A Fixed Spread is What Dealing Desk Forex Brokers Usually Offer
In forex trading, we will encounter a term called the spread. This spread involves two prices which are the bid and ask price. Your forex broker will give you a bid price quote, and an ask price quote separately for a currency pair. The bid price is the amount that someone can sell the base currency, while the ask price is the amount that someone can buy the base currency. The difference between the ask and bid price is the spread, also known as the bid-ask price.
What is a fixed spread?
A fixed spread is a type of forex spread that is pretty self-explanatory as their name suggests the same meaning. They are spreads that stay constant regardless of the market condition. In short, this spread will not change anytime, even when the market becomes highly volatile.
Forex brokers who use the dealing desk models are usually the ones who offer fixed spreads. These brokers buy significant positions from their liquidity providers and then offer them smaller portions to different traders. DD brokers are market makers. They take the sides of the other client’s side of the trade. Since these brokers have a dealing desk model, they can offer fixed spreads, and they can control the prices displayed to their clients.
The benefits a trader can get from a fixed spread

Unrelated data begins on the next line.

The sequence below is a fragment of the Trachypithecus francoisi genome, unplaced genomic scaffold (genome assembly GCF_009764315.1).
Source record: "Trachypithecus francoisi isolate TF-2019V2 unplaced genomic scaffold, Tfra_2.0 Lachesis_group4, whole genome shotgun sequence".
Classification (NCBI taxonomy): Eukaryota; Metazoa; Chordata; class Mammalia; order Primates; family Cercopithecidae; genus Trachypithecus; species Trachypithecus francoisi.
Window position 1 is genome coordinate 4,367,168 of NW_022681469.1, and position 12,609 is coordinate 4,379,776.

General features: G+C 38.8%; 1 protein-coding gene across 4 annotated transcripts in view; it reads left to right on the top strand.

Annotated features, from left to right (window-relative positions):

Trading with fixed spreads benefits people who have tight budgets the most. It is much cheaper to trade with a fixed spread because it requires a smaller capital. A fixed spread can also help a trader monitor the transaction costs since they remain constant. A trader will always know how much he will have to pay to open a new trade.
The downsides of trading with a fixed spread
Trading with fixed spreads does not only come with good things alone. It also has its fair share of adverse facts.
Since the forex broker is the one who calls the shots when it comes to pricing, he can always re-quote the price in a fixed spread trading. The forex broker re-quotes when the market experiences extreme volatility. Fixed spreads indeed remain constant, and the broker cannot widen the spread of changing market conditions. But here is what he can do: he will block your trade once you enter a specific price, and he will ask you to accept the new price. This situation is a new price re-quote.
Later on, you will see a re-quote message on your trading platform that makes you aware that the price changed. The trading platform will reconfirm if you accept this price since these prices are not as desirable as the one you initially ordered.
There is also an issue of slippage. As the prices move fast, the broker is unable to maintain a fixed spread. This means that the fixed spread and the price you used to enter a trade will not be the same.
As a conclusion
Aside from a fixed spread, another type of spread is called a variable or floating spread that no dealing desk brokers usually offer. It is essential to know which kind of trader you are together with your preferred trading style and technique. A fixed spread is not better than the variable and vice versa as it mostly depends on the trader.